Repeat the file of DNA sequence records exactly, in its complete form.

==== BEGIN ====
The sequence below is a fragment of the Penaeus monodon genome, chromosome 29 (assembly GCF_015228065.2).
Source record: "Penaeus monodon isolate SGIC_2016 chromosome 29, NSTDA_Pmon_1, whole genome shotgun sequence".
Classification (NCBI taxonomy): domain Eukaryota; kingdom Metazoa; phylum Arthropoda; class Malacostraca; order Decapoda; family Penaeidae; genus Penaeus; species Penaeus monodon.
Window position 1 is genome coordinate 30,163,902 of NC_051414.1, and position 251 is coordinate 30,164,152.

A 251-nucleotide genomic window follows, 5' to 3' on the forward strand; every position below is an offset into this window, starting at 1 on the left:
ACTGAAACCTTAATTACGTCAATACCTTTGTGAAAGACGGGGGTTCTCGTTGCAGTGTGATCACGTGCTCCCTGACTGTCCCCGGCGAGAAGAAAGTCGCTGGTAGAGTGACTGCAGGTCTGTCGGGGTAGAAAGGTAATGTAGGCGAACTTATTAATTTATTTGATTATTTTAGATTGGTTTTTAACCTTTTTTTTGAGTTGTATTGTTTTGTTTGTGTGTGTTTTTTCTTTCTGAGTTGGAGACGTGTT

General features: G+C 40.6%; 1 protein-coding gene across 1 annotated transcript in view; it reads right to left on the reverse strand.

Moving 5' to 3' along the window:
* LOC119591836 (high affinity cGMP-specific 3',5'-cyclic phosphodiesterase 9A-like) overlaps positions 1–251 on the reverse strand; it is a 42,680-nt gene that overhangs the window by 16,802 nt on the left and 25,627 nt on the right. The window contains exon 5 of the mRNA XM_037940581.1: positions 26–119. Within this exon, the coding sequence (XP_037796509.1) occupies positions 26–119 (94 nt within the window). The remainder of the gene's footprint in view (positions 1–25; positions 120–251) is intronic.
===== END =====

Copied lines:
The sequence below is a fragment of the Penaeus monodon genome, chromosome 29 (assembly GCF_015228065.2).
Source record: "Penaeus monodon isolate SGIC_2016 chromosome 29, NSTDA_Pmon_1, whole genome shotgun sequence".
Classification (NCBI taxonomy): domain Eukaryota; kingdom Metazoa; phylum Arthropoda; class Malacostraca; order Decapoda; family Penaeidae; genus Penaeus; species Penaeus monodon.
Window position 1 is genome coordinate 30,163,902 of NC_051414.1, and position 251 is coordinate 30,164,152.

A 251-nucleotide genomic window follows, 5' to 3' on the forward strand; every position below is an offset into this window, starting at 1 on the left:
ACTGAAACCTTAATTACGTCAATACCTTTGTGAAAGACGGGGGTTCTCGTTGCAGTGTGATCACGTGCTCCCTGACTGTCCCCGGCGAGAAGAAAGTCGCTGGTAGAGTGACTGCAGGTCTGTCGGGGTAGAAAGGTAATGTAGGCGAACTTATTAATTTATTTGATTATTTTAGATTGGTTTTTAACCTTTTTTTTGAGTTGTATTGTTTTGTTTGTGTGTGTTTTTTCTTTCTGAGTTGGAGACGTGTT

General features: G+C 40.6%; 1 protein-coding gene across 1 annotated transcript in view; it reads right to left on the reverse strand.

Moving 5' to 3' along the window:
* LOC119591836 (high affinity cGMP-specific 3',5'-cyclic phosphodiesterase 9A-like) overlaps positions 1–251 on the reverse strand; it is a 42,680-nt gene that overhangs the window by 16,802 nt on the left and 25,627 nt on the right. The window contains exon 5 of the mRNA XM_037940581.1: positions 26–119. Within this exon, the coding sequence (XP_037796509.1) occupies positions 26–119 (94 nt within the window). The remainder of the gene's footprint in view (positions 1–25; positions 120–251) is intronic.